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Cold War II: Intrigue in the Indo-Pacific

[1]1,648 words

The United States is now on the cusp of a new Cold War. This time, the war is with China. The mainstream media is either hiding this fact from the public or is too distracted by Trump Derangement to really grasp the situation and convey its seriousness.

The roots of this new Cold War go back to the time between the Tiananmen Square Massacre in 1989 and when George H. W. Bush granted (extended, really) China’s most-favored-nation status for trade in 1991. During the former event, the Chinese Communist Party ended what could have been a massive civil war and created lasting stability. In the latter event, the Bush 41 administration started “the establishment’s” war of economic genocide against the Americans of the deindustrializing Rust Belt.

China thus got itself on the path to prosperity and power, and the Americans paid for it by allowing China to become dominant in manufacturing.

Now China has a three-pronged propaganda message regarding its increase in power:

  1. China’s rise in power is benign.
  2. China’s rise is unstoppable.
  3. Get in the way of China, and you’ll get punished.

Needless to say, China’s neighbors are not too keen about this. The least keen of those neighbors is Australia. Their outlook is framed by their geographic location. For the Australians, China is very big and very close. Australia’s anti-China measures tend to be earlier than in other countries. For example, Australia was quick to bar Chinese companies from building a 5G network in their country before anyone in the United States realized there was a problem with Chinese cyberwarfare. Australia’s Rory Medcalf [2], a former diplomat and professor, is probably the single leading expert on the situation in the Indo-Pacific Region.


The shipping lanes of the Indo-Pacific. The name “Indo-Pacific” is indicative of the Australian viewpoint. If this was an American project, we’d just be talking about “the Pacific.”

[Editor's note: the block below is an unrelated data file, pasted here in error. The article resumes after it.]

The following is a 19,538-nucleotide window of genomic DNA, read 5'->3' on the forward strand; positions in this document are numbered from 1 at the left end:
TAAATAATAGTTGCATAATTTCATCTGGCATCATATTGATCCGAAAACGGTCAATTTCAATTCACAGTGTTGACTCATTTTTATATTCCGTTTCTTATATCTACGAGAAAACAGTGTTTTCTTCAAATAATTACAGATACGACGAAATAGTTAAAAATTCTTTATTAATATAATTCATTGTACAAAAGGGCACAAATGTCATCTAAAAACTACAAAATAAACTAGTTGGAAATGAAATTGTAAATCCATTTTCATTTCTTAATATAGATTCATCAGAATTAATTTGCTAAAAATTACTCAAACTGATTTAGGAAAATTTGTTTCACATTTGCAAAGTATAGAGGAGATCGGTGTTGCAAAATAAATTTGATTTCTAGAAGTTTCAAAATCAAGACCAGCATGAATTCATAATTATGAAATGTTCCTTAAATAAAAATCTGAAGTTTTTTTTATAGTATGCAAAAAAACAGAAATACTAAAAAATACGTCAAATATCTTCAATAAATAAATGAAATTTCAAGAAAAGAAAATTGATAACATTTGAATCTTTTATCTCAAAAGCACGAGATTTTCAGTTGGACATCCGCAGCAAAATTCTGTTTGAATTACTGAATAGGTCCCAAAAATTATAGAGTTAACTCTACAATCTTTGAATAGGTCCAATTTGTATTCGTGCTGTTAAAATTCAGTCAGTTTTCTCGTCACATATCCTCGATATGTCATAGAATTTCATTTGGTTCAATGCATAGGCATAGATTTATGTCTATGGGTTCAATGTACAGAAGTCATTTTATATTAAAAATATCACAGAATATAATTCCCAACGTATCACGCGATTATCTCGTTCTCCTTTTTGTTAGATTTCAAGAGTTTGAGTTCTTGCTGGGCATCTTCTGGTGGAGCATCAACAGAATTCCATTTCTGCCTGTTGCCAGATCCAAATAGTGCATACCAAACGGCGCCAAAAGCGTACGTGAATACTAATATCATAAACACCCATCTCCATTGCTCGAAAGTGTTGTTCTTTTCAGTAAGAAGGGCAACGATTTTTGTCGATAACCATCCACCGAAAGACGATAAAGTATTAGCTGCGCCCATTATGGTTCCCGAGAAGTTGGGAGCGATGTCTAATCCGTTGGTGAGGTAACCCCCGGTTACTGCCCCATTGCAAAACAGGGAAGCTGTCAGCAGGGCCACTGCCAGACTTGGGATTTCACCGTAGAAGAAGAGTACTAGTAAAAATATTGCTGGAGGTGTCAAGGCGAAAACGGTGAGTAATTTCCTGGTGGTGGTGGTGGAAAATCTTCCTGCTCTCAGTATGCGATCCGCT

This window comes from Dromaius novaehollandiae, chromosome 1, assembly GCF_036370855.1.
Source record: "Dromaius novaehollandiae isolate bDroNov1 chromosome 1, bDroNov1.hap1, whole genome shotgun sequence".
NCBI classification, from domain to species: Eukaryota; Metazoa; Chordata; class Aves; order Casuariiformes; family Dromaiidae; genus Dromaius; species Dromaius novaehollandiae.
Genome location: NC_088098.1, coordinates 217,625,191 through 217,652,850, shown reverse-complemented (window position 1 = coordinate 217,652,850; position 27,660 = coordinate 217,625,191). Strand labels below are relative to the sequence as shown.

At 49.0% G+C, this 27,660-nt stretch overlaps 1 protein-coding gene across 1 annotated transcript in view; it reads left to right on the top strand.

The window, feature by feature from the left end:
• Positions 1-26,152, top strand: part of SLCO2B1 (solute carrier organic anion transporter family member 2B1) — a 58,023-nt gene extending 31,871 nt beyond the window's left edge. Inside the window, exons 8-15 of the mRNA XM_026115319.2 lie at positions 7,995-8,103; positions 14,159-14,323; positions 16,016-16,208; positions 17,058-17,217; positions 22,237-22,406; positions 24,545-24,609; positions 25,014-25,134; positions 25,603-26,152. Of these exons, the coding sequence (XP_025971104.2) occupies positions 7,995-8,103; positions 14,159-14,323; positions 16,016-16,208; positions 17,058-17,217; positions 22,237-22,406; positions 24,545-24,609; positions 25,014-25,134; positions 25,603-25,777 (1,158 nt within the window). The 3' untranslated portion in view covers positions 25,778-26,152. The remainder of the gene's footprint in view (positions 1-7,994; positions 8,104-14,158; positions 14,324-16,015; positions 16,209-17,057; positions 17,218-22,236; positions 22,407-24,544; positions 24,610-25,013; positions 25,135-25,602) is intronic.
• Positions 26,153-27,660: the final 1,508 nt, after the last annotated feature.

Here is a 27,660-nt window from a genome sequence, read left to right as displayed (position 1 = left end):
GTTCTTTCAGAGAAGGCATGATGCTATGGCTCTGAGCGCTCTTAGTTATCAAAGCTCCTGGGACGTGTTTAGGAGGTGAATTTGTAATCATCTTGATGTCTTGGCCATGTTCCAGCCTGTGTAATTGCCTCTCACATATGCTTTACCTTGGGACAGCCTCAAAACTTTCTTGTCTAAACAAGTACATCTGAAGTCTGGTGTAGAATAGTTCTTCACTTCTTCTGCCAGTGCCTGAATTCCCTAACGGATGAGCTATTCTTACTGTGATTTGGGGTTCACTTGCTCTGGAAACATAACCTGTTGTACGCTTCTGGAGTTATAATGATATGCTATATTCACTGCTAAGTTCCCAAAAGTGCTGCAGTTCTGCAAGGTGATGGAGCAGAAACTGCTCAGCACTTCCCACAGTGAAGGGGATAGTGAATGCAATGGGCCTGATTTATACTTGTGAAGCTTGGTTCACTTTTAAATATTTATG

China from Disaster, to Mao, to Present

Three centuries ago, the Chinese saw themselves as the world’s most advanced society. They were unaware of what was out there and headed their way. British traders showed up in 1793 with gifts and a proposal to trade. The British also sought a treaty to gain the rights to repair ships in a Chinese port. To make a long story short, the social and economic impact of the British upon China disrupted its national life and China entered a long period of national decline. China became semi-colonized by outside powers.

In 1900, Chinese nationalists revolted. They staged the Boxer Rebellion which was put down by an army made up of Western and Japanese soldiers. China continued to deteriorate. Eventually, its imperial monarchy fell and China became a shaky republic. During World War II, China was a key US ally. There was a pro-China faction in the United States that was made up of anti-Communists and supporters of Christian missionaries. China fell to the Communists in 1949. The Communists were led by Chairman Mao Zedong (1893-1976). The fall of China directly led to the Korean War and it sharpened politics in America considerably.

Chairman Mao was a cult of personality and the center of a social movement called Maoism that turned out to be highly exportable to pretentious middle-class intellectuals wishing to create a revolution in their own country. I suspect that the Maoist philosophical package was not developed by the man himself. Instead, it was developed by others who edited and popularized Mao’s sayings into a coherent body of work. One such popularization is by the American journalist Edgar Snow (1905-1972), who wrote an account of Chinese Communism called Red Star over China in 1936.

Maoism, like all other forms of Leftism, led to blood and tears when practically applied. Millions starved between 1958 and 1962. Meanwhile, China carried out several reasonably successful military operations. They conquered Tibet between 1950 and 1951. At the same time, they successfully caused a stalemate in Korea in a war against the Americans. In 1962, they captured parts of the Himalayan highlands from India. In 1969, China waged a short war against the Soviet Union on the Ussuri River. In 1979, China invaded Vietnam.

Today, there remain tensions between China and India. China is constructing a considerable Navy and Coast Guard. China has engaged in cyber warfare; I know of one person whose workplace was hit with a denial of service attack from China. Work stopped for about an hour as the phones rang incessantly and a recorded message in Chinese played when one picked up. Chinese espionage activities are effective and ongoing. They often employ overseas Chinese to do this work. China also uses predatory lending methods to expand their influence in the Third World, and they invest in important infrastructure, such as the Panama Canal.